Columbia, PA residents came together last week for a vigil for Jasmyn Smith, an 11-year-old girl who took her life due to bullying. The 11-year-old died from self-inflicted wounds. According to her family, she choked herself with a belt after being heavily bullied both at school and online for a year and a half. The superintendent of Columbia Borough Schools told CBS 21 that he didn’t know of any bullying involving the girl. But kids at the school say the bullying can be pretty bad (read the news story here).
While it’s heart warming to know that the community has stepped up to support Jasmyn Smith’s family, we can’t help but ask: Where was the “vigil” when that child was being bullied?
If the community really stands together, as one community member said, where were they standing when they failed to stop the bullying and protect a vulnerable child from being tormented? Skip the useless vigils – stand up when it counts!
Unfortunately, the city of Columbia, PA is not alone. This is a predictable, formulaic response – ignoring (or not stopping) the bullying until a crisis or tragedy happens, followed by hand-wringing, mock surprise, and a vigil (Google the bullying-related suicide of Phoebe Prince, not to mention the ones listed in the news article). When are we going to change this pattern?
And throwing money is not the solution, either ($700,000 to a bullied bus monitor or $40,000 for plastic surgery to a girl bullied because her ears were the wrong shape or angle). The money is guilt payment; the damage is already done. The only solution is prevention: don’t bully someone in the first place. If everyone who contributed $1 to those funds instead made the commitment to spend even 10 minutes every day paying attention to insure that everyone they cross paths with is being treated respectfully and kindly (even and especially when there are differences and disagreements), a MAJOR positive shift will occur. Prevention is easy; recovering from this kind of tragedy, impossible.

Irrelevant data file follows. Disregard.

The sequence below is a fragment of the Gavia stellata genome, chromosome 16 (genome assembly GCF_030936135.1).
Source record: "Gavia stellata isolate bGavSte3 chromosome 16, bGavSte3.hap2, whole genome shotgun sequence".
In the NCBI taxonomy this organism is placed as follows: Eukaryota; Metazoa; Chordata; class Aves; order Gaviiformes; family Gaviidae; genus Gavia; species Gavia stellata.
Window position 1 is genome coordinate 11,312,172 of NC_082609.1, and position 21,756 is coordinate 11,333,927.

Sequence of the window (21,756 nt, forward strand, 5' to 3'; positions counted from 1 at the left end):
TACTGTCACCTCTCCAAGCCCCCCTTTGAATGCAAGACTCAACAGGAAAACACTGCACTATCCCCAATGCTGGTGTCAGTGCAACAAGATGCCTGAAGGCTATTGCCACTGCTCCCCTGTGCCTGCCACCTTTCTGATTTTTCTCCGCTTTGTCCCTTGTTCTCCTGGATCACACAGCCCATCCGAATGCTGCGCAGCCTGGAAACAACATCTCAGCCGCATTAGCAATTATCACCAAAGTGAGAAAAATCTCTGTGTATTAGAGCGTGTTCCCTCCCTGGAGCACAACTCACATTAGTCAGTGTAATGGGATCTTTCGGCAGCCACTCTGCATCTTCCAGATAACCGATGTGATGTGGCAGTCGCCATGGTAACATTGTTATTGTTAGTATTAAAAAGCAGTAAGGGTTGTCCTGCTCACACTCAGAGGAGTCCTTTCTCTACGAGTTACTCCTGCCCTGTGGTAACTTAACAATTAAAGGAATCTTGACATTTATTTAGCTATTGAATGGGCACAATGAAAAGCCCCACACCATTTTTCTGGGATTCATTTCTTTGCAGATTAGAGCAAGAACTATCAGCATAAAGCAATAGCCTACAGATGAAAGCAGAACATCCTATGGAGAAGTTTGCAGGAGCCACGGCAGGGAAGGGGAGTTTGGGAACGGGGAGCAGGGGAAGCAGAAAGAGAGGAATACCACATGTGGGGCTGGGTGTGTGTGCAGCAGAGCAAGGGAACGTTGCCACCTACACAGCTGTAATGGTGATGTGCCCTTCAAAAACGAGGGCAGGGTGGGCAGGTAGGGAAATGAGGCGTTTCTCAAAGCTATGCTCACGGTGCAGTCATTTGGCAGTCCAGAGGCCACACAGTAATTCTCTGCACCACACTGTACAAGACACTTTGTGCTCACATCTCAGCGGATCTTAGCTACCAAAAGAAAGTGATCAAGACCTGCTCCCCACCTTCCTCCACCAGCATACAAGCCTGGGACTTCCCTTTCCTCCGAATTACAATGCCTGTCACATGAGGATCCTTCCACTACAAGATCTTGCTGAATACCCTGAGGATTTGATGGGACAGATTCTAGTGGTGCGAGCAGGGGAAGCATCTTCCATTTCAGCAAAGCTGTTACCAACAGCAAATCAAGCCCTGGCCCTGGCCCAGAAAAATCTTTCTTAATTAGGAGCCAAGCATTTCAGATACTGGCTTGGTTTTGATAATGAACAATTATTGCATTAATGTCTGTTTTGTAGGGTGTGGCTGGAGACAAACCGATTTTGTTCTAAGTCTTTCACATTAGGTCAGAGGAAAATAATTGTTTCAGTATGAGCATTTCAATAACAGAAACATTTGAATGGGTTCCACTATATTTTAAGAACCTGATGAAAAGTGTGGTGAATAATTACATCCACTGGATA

There is a big cost if we miss the early chances to intervene in kids’ bullying and set things back on the right track. The early chances are the easy and cheap options. Clean-up, damage control, and punishment are never as good as prevention.
There will never be enough metal detectors, school suspensions, or lawsuits to stop bullying. You have to catch the kid before he (or she) takes the gun to school or commits suicide. And by “catch,” I don’t mean just finding the gun before it gets to school or catching the girl as she’s putting the rope around her neck. I mean connect that kid to his caring community, early on, so the thought of needing to bring a gun to school never enters his or her mind.
Why are we so bad at prevention? Adults and kids miss or fail to act on hundreds of clues that are in plain sight. Watch some of the forensic look-back tapes on Columbine or similar tragedies (Columbine is the most extensively studied in North America).
We make a million excuses for everyday bullying and harassment: “It’s just kids,” “They’ll grow out of it,” “What did you do to deserve it?,” “Your child is just too sensitive,” “We’ve done everything we can to solve this problem,” “Not my child,” “There’s no bullying problem in this school/team/group of friends,” “Why bother? The real world is full of exclusion.”
Adults don’t get involved until there’s serious emotional or physical injury or a tragedy. Sometimes, a lawsuit motivates action; again, too late. Then we have a memorial luncheon or a candlelight vigil. And set up a Facebook memorial page.